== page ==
With hurricane season starting, I spent my time on stage at the National Geographic Explorers Festival showing off NASA’s Deep Learning Hurricane Intensity Estimator. The AI works insanely fast. Last year the neural networks caught a huge uptick in Florence wind intensity — from a Category 2 to Category 3 — a full day before the National Hurricane Center advisory came out. That’s the difference between limbs snapping off trees and trees being completely uprooted.
Traditionally NOAA would classify storms every 6 hours. Meteorologists determine the strength of a hurricane by looking at the shapes of the clouds, the infrared imagery, then estimate windspeed every 6 hours. NOAA does this for every storm, every 6 hours. Over the last 50 years those meteorologist have every image with every storm classified. This massive dataset makes for an amazing AI training set of data that is scientifically validated, which Development Seed and NASA used to train their neural networks.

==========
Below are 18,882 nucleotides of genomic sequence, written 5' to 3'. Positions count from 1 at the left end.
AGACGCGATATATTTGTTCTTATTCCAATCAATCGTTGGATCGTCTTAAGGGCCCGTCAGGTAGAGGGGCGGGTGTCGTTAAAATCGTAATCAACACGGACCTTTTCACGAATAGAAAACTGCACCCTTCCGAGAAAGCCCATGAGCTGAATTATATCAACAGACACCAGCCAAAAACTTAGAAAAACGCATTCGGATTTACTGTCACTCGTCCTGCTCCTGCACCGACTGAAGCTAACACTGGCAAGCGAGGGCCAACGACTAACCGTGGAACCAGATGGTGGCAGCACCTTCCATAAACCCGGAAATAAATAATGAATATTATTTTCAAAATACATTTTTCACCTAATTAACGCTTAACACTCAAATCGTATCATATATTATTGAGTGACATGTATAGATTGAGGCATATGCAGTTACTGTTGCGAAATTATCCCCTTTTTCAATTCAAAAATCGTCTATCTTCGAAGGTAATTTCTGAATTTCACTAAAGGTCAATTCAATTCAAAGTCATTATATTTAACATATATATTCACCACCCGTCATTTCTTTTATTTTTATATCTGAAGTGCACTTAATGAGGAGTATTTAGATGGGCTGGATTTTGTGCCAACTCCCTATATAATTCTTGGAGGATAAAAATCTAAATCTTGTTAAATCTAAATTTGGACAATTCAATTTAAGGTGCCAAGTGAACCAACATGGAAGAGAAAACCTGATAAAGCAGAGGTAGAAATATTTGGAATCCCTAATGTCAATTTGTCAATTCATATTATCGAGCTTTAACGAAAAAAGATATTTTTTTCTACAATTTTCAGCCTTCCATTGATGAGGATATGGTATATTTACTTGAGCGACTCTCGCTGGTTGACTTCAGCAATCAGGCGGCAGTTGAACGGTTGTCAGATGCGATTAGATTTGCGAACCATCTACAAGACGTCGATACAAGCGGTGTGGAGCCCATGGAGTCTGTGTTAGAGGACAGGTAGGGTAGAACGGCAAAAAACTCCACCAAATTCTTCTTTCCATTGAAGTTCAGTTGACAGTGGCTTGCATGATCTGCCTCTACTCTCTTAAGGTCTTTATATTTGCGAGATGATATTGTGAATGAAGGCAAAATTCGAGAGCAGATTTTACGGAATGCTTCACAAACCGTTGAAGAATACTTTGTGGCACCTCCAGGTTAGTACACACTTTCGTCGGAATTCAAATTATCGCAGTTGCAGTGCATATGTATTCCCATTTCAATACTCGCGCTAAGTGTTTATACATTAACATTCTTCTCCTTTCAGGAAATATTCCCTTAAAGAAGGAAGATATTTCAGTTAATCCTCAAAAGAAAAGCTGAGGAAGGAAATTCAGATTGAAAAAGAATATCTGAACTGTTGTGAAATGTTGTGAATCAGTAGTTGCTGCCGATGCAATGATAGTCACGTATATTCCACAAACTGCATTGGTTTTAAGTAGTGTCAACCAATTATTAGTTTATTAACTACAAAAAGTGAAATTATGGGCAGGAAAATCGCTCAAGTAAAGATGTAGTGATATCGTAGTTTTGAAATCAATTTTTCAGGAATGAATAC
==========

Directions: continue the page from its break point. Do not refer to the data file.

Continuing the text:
The AI processes imagery from the new NOAA GOES satellites launched in 2016 and 2018, which take a pictures of the western hemisphere every 5 minutes. Tack on an extra minute to downlink from the satellite, process the image, run it through the AI, and push a new forecast to the API. By using neural networks that compare an image to thousands of past, known observations, the Deep Learning Hurricane Intensity Estimator forecasts storm windspeed in 6 minutes, versus 6 hours.